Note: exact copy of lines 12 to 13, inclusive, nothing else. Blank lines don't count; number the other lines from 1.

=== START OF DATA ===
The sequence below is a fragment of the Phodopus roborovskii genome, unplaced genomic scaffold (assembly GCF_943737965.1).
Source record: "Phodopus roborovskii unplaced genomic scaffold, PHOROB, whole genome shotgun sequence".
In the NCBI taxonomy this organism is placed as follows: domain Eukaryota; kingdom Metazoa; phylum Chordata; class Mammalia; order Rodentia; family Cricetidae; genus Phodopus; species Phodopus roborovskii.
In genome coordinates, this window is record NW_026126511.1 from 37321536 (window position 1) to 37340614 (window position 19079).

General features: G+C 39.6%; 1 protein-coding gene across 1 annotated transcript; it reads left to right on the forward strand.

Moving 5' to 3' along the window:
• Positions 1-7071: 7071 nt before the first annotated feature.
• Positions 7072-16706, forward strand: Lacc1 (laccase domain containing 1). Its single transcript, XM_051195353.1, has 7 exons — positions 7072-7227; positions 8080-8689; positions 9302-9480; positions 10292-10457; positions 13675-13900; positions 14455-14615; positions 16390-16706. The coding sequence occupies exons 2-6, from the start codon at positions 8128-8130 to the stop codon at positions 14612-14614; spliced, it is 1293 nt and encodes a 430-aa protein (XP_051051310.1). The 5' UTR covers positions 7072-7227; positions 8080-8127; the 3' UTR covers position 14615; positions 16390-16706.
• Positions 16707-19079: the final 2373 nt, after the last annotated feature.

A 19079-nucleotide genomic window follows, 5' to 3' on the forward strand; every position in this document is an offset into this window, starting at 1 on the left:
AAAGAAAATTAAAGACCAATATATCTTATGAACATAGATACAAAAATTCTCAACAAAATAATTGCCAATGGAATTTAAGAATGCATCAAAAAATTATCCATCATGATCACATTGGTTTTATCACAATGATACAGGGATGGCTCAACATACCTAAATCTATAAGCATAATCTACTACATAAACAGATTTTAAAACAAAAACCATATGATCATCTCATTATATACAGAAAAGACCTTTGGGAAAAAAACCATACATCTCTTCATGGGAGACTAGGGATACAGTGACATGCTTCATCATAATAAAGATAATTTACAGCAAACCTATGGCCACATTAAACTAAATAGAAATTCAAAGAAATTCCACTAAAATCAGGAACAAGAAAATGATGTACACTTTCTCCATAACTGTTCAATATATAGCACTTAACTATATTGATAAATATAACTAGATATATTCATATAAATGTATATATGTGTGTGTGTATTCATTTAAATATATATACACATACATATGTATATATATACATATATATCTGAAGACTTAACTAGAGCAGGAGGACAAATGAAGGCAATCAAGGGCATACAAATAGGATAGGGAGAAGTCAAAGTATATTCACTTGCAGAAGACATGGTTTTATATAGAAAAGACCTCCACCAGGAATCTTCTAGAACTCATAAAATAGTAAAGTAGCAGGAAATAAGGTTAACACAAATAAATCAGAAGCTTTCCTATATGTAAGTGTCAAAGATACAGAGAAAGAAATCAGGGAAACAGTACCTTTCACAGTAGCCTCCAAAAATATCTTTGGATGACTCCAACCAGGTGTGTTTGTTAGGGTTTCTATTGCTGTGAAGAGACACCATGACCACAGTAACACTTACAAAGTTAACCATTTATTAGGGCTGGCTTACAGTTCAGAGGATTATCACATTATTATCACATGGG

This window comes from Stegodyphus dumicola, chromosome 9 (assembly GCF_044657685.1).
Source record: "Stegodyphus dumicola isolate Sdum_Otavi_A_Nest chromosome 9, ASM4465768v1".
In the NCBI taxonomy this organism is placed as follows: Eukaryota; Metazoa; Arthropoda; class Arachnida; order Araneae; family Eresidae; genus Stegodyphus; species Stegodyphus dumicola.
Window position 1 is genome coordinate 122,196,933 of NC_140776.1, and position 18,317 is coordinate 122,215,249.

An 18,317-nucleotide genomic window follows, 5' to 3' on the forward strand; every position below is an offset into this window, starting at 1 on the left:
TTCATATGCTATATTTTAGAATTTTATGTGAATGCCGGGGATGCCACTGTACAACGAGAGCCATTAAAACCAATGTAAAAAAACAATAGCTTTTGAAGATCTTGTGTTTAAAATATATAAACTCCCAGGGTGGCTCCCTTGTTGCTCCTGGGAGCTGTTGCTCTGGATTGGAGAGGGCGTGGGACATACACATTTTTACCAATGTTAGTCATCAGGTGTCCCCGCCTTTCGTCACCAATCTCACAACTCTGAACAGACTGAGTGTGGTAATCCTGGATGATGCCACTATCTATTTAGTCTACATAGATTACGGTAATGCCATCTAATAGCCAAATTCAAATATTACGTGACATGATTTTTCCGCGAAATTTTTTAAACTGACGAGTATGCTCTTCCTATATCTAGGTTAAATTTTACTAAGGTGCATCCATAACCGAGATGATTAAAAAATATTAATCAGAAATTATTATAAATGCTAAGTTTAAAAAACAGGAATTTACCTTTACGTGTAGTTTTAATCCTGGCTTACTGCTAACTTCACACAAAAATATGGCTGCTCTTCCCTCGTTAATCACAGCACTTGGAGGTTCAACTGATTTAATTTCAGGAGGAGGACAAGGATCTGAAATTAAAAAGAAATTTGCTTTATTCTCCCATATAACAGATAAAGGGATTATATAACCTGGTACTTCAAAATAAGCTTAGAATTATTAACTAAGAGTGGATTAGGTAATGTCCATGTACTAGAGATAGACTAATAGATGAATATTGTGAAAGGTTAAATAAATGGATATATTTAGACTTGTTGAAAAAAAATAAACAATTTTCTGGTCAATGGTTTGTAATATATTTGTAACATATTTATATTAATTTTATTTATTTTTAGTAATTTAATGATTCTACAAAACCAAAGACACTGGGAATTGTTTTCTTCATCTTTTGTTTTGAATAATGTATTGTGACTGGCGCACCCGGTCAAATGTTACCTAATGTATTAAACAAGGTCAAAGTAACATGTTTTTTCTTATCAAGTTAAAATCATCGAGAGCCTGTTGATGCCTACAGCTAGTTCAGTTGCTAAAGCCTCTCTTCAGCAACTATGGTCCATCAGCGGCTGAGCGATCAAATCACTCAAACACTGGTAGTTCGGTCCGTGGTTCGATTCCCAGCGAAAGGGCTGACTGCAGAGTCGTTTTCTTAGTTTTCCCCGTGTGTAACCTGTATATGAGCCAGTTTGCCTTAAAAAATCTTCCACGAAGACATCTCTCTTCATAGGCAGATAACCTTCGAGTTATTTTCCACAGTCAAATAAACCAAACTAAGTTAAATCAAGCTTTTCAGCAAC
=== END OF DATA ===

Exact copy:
This window comes from Stegodyphus dumicola, chromosome 9 (assembly GCF_044657685.1).
Source record: "Stegodyphus dumicola isolate Sdum_Otavi_A_Nest chromosome 9, ASM4465768v1".